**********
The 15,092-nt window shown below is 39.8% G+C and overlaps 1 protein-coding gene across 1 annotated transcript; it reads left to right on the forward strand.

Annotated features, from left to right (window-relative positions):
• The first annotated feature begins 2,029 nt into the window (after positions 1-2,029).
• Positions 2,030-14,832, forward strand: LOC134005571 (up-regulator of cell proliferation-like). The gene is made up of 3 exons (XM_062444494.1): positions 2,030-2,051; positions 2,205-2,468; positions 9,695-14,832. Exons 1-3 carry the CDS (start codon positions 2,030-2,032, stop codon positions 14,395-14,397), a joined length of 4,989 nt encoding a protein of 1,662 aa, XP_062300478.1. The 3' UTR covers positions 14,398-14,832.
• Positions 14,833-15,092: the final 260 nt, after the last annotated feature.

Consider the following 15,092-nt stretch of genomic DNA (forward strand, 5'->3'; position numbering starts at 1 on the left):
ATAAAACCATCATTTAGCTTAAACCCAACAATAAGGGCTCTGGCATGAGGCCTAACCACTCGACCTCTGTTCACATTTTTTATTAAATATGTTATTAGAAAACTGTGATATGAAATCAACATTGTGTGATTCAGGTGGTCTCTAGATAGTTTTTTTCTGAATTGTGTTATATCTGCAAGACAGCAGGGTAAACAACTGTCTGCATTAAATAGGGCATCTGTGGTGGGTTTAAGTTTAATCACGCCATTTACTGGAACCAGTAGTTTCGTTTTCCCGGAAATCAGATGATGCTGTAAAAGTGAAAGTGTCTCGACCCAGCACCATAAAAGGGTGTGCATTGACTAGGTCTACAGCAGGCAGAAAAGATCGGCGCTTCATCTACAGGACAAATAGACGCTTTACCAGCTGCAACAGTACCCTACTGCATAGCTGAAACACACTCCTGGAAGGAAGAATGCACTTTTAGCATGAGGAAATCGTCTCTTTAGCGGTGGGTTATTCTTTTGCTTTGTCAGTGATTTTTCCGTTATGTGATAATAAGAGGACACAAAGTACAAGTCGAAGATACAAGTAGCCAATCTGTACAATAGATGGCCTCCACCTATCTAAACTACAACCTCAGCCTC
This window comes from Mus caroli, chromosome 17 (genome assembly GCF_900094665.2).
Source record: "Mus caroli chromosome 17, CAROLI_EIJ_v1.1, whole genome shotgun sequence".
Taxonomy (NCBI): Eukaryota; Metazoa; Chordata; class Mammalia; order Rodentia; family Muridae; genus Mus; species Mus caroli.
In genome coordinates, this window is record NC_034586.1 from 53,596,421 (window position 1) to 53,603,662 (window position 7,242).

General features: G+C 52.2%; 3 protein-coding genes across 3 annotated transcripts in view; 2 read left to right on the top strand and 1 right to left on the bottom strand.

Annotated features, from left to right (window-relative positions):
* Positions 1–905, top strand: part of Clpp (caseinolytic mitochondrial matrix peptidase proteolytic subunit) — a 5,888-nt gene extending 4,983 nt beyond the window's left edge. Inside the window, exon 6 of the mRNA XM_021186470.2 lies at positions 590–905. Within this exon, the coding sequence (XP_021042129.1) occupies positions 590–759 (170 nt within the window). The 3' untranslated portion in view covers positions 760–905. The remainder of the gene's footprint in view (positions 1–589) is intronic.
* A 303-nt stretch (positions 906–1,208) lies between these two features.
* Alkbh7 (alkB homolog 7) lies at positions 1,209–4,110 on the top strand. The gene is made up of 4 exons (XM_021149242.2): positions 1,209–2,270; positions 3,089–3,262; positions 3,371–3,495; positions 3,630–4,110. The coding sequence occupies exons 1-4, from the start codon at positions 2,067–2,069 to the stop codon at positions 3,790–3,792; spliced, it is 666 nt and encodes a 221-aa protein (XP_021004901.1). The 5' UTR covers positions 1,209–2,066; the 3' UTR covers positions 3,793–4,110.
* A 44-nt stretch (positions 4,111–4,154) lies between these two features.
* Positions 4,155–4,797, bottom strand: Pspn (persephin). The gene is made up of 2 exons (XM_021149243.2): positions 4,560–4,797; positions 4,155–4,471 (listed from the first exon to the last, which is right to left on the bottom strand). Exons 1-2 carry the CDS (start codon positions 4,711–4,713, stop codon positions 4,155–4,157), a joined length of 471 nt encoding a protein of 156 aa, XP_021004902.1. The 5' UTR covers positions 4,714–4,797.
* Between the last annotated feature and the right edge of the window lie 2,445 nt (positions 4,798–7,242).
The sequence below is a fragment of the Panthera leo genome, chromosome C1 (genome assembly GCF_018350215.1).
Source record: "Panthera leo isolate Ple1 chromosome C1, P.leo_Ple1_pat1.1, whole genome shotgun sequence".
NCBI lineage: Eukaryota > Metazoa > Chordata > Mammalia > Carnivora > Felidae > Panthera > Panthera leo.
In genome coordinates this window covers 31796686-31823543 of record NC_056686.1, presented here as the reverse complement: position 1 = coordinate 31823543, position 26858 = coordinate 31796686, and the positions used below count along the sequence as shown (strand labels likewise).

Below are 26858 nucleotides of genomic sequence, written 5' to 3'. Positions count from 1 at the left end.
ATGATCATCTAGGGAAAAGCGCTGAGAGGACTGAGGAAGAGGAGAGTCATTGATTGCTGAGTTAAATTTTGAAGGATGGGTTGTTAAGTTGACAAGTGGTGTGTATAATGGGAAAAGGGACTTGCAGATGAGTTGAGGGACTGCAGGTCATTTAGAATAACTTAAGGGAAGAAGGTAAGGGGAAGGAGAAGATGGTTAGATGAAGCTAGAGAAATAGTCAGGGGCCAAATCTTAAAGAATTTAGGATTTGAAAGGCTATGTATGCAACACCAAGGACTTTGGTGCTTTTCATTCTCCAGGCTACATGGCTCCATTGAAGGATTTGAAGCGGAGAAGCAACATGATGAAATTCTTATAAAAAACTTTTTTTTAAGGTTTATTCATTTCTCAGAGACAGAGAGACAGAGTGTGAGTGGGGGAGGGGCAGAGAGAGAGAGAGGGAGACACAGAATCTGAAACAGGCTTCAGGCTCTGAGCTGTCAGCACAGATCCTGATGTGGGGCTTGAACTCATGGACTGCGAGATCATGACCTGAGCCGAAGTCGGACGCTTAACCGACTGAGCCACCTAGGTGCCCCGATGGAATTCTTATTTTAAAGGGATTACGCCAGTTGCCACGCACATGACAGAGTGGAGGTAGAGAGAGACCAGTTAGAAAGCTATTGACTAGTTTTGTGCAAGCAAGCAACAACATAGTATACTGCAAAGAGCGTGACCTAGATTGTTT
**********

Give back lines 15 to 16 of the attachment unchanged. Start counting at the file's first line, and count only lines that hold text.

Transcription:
* A 303-nt stretch (positions 906–1,208) lies between these two features.
* Alkbh7 (alkB homolog 7) lies at positions 1,209–4,110 on the top strand. The gene is made up of 4 exons (XM_021149242.2): positions 1,209–2,270; positions 3,089–3,262; positions 3,371–3,495; positions 3,630–4,110. The coding sequence occupies exons 1-4, from the start codon at positions 2,067–2,069 to the stop codon at positions 3,790–3,792; spliced, it is 666 nt and encodes a 221-aa protein (XP_021004901.1). The 5' UTR covers positions 1,209–2,066; the 3' UTR covers positions 3,793–4,110.